When Emily Salt’s new neighbour told her a portion of what she believed to be her property for the last 20 years was in fact his, and he would “do what he wanted” with it, she told him that was fine.
She didn’t imagine that meant her trees would be cut down the middle and two-metre stakes driven into the ground the next day.
“As summer kept on, he kept coming out and saying, ‘Oh, Emily, high fences make good neighbours.’ I just smiled, but he said that to me about five times. The sixth time, I said, ‘You know … we don’t have high fences around here, we all come out and say hello to each other.’”
Not long after, she said, his “whole attitude changed” and he said it was his property and “he’d do what he wanted with it.”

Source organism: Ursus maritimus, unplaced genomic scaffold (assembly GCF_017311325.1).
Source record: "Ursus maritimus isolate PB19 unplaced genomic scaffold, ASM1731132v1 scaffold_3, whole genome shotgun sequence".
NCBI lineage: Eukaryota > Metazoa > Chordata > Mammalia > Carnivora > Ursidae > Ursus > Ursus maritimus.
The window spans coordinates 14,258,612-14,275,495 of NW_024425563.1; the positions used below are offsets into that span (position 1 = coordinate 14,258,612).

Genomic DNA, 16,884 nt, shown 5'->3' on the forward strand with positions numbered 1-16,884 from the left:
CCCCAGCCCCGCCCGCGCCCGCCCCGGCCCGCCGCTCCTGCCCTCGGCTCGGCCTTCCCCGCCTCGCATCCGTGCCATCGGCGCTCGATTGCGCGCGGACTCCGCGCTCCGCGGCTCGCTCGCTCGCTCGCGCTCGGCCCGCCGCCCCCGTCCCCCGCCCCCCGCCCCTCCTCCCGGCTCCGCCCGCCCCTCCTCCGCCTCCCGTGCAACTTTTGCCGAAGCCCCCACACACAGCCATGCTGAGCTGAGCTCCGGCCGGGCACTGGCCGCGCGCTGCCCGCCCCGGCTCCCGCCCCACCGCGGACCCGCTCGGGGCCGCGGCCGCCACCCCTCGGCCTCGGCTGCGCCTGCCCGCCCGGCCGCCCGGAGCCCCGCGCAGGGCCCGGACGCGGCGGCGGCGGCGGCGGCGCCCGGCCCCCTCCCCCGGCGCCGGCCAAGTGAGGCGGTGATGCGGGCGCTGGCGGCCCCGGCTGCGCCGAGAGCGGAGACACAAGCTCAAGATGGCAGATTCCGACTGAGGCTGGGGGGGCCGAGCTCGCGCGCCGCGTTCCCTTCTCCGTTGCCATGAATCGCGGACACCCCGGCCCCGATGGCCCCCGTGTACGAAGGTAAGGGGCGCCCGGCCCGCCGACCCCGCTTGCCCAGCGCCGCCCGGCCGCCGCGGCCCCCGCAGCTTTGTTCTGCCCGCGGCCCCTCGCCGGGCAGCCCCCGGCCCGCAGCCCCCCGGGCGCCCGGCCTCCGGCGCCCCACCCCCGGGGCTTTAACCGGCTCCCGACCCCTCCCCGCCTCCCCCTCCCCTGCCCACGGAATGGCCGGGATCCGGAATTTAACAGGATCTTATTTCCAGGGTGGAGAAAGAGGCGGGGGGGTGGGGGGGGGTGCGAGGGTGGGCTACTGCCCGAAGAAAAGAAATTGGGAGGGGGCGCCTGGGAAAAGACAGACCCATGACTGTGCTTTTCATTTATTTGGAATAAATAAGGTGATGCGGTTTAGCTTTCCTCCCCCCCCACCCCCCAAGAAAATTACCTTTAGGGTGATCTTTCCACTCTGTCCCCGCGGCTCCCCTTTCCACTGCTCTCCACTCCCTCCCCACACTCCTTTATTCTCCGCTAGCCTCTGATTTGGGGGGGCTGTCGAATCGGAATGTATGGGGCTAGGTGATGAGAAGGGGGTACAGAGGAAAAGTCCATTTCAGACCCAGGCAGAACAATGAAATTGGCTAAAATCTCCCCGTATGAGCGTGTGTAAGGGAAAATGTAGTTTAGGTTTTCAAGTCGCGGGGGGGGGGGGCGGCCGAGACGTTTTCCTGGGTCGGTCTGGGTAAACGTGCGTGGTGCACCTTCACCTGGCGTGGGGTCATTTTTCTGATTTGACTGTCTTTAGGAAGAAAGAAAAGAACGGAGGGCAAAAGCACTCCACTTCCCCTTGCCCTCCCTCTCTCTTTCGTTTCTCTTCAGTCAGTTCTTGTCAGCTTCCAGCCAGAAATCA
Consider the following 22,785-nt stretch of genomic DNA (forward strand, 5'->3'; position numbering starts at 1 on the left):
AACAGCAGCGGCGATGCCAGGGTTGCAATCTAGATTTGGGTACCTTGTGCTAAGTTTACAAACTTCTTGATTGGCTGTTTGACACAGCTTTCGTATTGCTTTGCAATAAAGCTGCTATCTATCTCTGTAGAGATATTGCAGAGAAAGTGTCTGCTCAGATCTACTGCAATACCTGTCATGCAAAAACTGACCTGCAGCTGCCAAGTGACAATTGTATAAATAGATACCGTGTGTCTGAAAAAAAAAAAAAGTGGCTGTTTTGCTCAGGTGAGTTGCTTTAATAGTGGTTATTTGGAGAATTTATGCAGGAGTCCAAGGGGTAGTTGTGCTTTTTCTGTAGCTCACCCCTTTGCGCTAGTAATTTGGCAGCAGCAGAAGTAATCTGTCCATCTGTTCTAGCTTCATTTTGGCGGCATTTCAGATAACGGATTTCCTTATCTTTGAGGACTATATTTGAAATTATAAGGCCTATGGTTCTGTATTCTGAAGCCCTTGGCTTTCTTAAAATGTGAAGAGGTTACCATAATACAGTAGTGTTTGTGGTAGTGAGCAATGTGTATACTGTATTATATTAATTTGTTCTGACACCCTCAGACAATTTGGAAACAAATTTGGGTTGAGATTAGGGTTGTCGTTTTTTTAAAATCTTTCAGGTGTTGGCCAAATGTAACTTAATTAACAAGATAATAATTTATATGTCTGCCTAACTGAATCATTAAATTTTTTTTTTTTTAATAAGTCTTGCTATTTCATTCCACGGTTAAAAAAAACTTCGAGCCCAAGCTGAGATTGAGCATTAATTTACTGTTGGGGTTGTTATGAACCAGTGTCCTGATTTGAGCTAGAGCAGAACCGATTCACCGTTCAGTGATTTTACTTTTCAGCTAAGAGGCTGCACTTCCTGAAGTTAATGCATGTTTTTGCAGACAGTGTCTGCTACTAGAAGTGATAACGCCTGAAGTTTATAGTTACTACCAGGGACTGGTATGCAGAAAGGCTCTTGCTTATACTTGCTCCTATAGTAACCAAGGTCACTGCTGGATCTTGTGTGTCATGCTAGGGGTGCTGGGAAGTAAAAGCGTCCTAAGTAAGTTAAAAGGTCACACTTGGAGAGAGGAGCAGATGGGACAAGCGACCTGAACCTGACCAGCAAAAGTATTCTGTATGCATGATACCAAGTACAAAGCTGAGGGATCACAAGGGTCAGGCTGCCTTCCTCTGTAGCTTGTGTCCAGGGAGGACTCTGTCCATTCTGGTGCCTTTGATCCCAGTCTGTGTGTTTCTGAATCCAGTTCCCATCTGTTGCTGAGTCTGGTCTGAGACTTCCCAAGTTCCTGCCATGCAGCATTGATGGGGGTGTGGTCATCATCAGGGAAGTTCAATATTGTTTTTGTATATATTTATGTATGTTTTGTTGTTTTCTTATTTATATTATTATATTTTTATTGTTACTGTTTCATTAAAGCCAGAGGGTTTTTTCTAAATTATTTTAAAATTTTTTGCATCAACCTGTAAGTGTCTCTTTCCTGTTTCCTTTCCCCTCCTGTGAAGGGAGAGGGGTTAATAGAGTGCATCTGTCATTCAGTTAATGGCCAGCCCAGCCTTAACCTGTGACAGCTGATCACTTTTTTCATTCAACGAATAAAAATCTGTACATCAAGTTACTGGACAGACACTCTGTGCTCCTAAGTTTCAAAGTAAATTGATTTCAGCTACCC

The next day, Nov. 19, Salt and her husband returned home to the Pleasant Valley Mobile Park on Penticton Avenue and discovered the shocking sight.
“All our trees that I planted … they were all cut in half. Literally in half, and the insides of them were gouged out,” she said. “I went and looked, I couldn’t believe it. I was just in shock. I couldn’t believe anybody would do this.”
The neighbour wasn’t home when a Herald reporter stopped by Wednesday.
Salt had a City of Penticton bylaw officer take a look, but was told the neighbour was within his rights to cut the trees as they crossed onto his property line. She’s now warning others to mind their own property lines if they value their vegetation.
Bylaw supervisor Tina Siebert confirmed a call was made and an officer attended, adding, “We encourage property owners to openly communicate with their neighbors when it comes to situations like this.
“It’s important to remind residents that open and honest communicate with each other will go a long way in truly being a good neighbor.”